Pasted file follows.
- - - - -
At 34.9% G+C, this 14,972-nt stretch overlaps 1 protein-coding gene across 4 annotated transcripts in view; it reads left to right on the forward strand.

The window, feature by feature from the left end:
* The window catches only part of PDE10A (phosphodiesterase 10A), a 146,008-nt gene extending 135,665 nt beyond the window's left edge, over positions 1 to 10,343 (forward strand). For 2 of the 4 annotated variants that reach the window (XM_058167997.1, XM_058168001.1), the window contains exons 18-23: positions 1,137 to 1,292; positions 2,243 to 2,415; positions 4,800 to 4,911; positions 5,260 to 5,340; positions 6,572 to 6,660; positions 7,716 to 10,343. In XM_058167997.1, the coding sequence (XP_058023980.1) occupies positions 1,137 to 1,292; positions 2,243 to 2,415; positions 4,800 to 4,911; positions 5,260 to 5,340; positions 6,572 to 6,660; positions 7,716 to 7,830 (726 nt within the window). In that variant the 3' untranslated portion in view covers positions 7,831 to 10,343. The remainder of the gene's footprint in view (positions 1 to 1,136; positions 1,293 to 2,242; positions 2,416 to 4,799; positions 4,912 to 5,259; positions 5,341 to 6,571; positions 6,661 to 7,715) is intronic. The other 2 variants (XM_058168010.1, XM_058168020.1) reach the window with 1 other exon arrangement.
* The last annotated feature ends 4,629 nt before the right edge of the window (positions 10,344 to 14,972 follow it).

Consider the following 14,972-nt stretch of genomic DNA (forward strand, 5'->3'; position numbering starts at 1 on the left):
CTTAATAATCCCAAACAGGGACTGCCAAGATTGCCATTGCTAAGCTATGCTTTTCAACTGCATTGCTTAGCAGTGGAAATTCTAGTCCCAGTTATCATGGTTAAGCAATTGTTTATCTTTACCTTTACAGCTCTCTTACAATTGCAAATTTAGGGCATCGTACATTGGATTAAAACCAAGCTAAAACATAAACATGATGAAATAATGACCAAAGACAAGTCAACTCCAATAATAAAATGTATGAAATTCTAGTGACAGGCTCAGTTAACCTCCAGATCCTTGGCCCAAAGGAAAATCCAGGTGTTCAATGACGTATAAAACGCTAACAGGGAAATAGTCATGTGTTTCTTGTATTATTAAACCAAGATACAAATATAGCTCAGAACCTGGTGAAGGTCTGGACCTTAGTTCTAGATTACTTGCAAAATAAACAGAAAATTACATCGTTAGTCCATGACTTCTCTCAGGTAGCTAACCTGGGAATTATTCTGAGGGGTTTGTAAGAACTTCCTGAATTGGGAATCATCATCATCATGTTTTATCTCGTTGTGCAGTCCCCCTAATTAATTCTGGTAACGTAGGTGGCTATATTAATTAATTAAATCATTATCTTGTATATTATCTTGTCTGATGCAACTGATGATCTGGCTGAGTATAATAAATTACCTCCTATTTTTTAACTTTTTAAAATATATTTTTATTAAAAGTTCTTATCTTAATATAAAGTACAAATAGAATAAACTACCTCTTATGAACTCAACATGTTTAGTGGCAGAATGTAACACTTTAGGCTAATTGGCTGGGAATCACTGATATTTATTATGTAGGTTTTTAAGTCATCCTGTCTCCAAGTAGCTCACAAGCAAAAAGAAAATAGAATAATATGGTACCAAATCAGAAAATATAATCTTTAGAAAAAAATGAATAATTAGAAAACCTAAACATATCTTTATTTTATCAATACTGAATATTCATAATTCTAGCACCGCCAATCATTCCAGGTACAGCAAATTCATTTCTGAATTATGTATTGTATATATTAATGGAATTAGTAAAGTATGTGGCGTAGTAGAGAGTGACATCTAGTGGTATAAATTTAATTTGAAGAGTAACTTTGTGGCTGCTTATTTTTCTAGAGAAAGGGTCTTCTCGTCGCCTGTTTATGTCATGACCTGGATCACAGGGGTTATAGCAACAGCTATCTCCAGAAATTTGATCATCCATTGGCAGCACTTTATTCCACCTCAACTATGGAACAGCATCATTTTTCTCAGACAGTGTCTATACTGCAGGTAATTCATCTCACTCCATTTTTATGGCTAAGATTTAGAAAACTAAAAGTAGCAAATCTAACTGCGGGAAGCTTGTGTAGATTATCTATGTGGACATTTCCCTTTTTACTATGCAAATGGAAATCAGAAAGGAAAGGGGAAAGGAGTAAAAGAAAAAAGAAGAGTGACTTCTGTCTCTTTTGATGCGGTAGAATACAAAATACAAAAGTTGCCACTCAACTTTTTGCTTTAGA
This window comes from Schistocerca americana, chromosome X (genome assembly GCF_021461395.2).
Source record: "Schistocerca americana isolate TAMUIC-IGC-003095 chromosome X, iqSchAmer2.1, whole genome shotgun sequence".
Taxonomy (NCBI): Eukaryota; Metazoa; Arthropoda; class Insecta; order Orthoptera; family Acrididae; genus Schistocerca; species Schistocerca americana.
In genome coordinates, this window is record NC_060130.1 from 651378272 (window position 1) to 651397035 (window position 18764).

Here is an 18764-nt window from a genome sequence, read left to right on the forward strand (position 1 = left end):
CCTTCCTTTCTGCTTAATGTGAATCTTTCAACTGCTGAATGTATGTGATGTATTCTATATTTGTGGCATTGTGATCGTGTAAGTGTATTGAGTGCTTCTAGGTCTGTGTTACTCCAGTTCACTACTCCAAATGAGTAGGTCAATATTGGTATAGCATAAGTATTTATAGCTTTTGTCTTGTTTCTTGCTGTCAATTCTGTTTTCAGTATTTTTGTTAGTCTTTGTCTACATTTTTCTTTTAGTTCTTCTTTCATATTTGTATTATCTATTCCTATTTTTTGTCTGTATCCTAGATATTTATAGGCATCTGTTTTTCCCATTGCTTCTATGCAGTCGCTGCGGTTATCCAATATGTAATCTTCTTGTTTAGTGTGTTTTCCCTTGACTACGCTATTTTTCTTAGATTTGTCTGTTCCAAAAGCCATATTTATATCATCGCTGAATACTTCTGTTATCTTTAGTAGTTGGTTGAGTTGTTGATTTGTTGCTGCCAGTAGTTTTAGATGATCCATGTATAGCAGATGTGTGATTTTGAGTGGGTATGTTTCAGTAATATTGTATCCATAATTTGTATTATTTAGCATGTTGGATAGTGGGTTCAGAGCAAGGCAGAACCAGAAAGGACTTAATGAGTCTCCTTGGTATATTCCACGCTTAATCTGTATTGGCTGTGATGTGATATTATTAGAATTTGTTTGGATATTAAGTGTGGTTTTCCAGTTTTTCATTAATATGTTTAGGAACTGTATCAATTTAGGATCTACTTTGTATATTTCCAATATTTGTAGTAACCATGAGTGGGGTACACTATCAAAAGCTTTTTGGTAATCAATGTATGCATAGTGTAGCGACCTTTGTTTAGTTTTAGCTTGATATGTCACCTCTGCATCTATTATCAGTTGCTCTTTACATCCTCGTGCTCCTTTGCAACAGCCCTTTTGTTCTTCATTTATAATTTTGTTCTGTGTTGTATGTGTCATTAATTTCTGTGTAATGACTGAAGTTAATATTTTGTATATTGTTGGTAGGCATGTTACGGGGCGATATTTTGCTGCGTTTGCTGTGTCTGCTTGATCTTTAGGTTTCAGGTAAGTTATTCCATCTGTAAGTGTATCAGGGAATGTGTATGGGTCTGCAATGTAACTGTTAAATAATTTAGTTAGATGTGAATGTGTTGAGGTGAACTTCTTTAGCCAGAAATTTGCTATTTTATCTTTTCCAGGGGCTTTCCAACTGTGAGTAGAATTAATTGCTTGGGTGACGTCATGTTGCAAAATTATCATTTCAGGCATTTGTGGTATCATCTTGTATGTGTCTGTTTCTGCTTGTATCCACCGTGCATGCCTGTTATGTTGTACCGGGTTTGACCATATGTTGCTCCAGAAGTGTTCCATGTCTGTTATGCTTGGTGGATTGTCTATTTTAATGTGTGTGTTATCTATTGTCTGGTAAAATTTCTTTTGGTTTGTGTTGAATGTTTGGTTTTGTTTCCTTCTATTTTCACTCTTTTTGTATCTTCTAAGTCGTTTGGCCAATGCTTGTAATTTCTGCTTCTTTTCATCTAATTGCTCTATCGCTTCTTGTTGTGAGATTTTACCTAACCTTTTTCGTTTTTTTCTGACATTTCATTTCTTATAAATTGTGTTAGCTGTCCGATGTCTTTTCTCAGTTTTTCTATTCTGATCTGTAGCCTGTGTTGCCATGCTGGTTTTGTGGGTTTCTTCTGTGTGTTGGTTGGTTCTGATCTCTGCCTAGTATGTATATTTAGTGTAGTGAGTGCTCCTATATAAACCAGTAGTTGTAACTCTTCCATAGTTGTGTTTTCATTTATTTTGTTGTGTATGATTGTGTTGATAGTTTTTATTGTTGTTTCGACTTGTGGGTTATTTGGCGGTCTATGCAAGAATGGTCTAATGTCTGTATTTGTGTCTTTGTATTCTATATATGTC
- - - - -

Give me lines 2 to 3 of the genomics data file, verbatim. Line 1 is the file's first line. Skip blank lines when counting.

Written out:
The window, feature by feature from the left end:
* The window catches only part of PDE10A (phosphodiesterase 10A), a 146,008-nt gene extending 135,665 nt beyond the window's left edge, over positions 1 to 10,343 (forward strand). For 2 of the 4 annotated variants that reach the window (XM_058167997.1, XM_058168001.1), the window contains exons 18-23: positions 1,137 to 1,292; positions 2,243 to 2,415; positions 4,800 to 4,911; positions 5,260 to 5,340; positions 6,572 to 6,660; positions 7,716 to 10,343. In XM_058167997.1, the coding sequence (XP_058023980.1) occupies positions 1,137 to 1,292; positions 2,243 to 2,415; positions 4,800 to 4,911; positions 5,260 to 5,340; positions 6,572 to 6,660; positions 7,716 to 7,830 (726 nt within the window). In that variant the 3' untranslated portion in view covers positions 7,831 to 10,343. The remainder of the gene's footprint in view (positions 1 to 1,136; positions 1,293 to 2,242; positions 2,416 to 4,799; positions 4,912 to 5,259; positions 5,341 to 6,571; positions 6,661 to 7,715) is intronic. The other 2 variants (XM_058168010.1, XM_058168020.1) reach the window with 1 other exon arrangement.